The World Bank predicts Africa’s population will triple by 2050, potentially experiencing the fastest urban growth globally. This means the need for housing is rising and more sustainable infrastructure in major cities and towns needs to be explored.
A collaborative team of environmental practitioners and business people from The Eco-Innovation Foundation, OKO Forests, SOZO Consulting, and the Swedish University of Agricultural Sciences (SLU) have come up with The Wood Solution—an industrial system in which climate positive urban development drives forest restoration and management through ensuring economic incentives for local people and communities.
Engaged in this year’s GLF Africa 2021, The Wood Solution team spoke to The Afrolutionist on timber-based urban construction, driving forest restoration, rural development, and building a Green Economy. The team includes Aaron Kaplan, Klas Bengtsson, Berty van Hensbergen and Lars Laestadius (Eco-Innovation Foundation), Kofi Debrah (OKO Forests), Amen Hultström (SOZO Consulting), and Rosa Goodman (SLU).
As The Wood Solution implies a new sustainable measure of industrial construction, but could it prove a threat to unsustainable practices (i.e., steel, concrete, and gravel industries)? How can value proposition be placed on large industrial actors (state and non-state) to ensure this transition, while retaining the promise of no job losses?
The building industry everywhere, including in Africa, needs to go through a sustainability transition in order to survive. This is a challenge but not a threat. On the contrary, the transition is a tremendous opportunity. The building industry needs to integrate a growing proportion of biomaterials. The Wood Solution implies using wood and other biomaterials where possible and can include steel and concrete where necessary. Each material needs to find its own optimal niche, which will change as resources, technology, and markets change.
We do not yet work specifically with steel or concrete industries, but we doubt that The Wood Solution will reduce jobs in the steel and concrete industries. If Africa were to build as much as it needs to deal with both legacy issues and new needs—which is a lot more than it builds today—then the market for steel and cement is unlikely to decrease in absolute terms. The growth in biomaterials will be additional to the consumption of steel and concrete. The addition of biomaterials will change some existing jobs while also adding many new jobs.
The building industry will have to learn how to use wood, something that requires new skills from everybody from construction workers to architects. New staff will need to be trained and some existing staff retrained. Authorities from the local to the state level need to work with the building industry to ease this transition.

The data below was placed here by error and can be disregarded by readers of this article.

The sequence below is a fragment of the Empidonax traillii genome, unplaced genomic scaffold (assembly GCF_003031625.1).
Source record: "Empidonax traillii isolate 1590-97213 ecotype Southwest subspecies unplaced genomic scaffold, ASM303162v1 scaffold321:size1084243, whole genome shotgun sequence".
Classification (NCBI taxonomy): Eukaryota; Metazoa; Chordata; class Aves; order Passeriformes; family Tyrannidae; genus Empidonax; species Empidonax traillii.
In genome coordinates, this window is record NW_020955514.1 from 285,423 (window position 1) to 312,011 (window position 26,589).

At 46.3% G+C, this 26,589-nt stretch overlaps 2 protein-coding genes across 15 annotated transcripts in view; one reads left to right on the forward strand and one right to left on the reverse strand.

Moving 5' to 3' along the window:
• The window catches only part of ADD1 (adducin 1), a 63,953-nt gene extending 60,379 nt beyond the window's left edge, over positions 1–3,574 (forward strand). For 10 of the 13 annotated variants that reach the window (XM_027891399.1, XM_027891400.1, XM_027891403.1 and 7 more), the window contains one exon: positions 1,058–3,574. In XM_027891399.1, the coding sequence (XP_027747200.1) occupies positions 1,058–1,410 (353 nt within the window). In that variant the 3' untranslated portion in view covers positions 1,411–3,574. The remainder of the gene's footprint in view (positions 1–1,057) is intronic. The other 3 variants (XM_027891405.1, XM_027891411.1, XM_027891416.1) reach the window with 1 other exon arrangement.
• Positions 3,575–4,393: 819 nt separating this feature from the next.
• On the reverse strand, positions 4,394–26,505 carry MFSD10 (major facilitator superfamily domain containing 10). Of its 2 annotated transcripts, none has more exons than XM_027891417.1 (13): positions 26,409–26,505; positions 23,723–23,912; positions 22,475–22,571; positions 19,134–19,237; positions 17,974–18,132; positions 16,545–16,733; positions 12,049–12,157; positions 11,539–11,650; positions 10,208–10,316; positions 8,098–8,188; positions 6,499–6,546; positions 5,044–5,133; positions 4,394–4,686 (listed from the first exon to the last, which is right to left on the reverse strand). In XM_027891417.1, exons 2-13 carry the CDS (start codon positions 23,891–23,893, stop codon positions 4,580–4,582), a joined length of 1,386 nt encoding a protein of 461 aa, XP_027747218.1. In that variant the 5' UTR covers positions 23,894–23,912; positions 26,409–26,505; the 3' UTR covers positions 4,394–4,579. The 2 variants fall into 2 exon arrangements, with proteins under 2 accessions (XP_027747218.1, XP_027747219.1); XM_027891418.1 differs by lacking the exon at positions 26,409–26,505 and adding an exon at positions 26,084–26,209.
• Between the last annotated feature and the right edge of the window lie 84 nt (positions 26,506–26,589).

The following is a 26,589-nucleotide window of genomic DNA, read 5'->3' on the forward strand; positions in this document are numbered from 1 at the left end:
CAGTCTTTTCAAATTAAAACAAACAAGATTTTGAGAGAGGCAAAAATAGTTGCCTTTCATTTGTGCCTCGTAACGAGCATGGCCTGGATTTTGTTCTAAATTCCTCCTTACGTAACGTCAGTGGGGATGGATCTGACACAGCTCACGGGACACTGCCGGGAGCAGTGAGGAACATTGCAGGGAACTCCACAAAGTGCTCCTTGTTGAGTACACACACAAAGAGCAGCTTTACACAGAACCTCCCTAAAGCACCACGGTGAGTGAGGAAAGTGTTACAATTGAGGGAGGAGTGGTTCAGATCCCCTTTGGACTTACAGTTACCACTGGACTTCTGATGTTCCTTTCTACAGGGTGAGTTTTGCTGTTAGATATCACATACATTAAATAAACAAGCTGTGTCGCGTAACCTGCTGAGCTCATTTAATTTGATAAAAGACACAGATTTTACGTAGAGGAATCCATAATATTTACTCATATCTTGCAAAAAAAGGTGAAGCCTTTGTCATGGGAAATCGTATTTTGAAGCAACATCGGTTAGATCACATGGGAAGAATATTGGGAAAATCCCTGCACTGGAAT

New jobs will be created in the forestry and biomaterials industries. A large number of functions will need to be established or expanded, including in farm and forestry management (silviculture, stand management, seed collection, seedling production, planning, surveying, etc), in primary wood processing (logging and transportation), in secondary wood processing (sawmilling, transportation), in tertiary wood processing (manufacturing of components, transportation), and in by-products industries (biochar, etc). These jobs will cover a wide range of skills requiring different degrees of formal preparation. Most of them will be in rural areas and small towns.
It will be important to facilitate the training and re-training of workers and other staff, so that the building industry can go through this transition without undue friction.
Are there direct economic, social, and environmental incentives for the rural population? If so, how can this uptake be realized?
Absolutely! Providing genuine economic and social incentives for rural people to practice sustainable forest management and participate in an integrated and transparent timber value chain is the key to driving The Wood Solution at scale.
As tropical forestry is practiced today, there is very little incentive for rural populations. Trees are usually government property and are ‘sold’ to concession holders for a small fraction of the timber value. Trees are harvested and very often the logs are transported over long distances or even exported before any value adding activities. The so-called benefit sharing sees local populations receiving less than 5% of the log value. Employment for local populations is restricted to unskilled poorly paid work.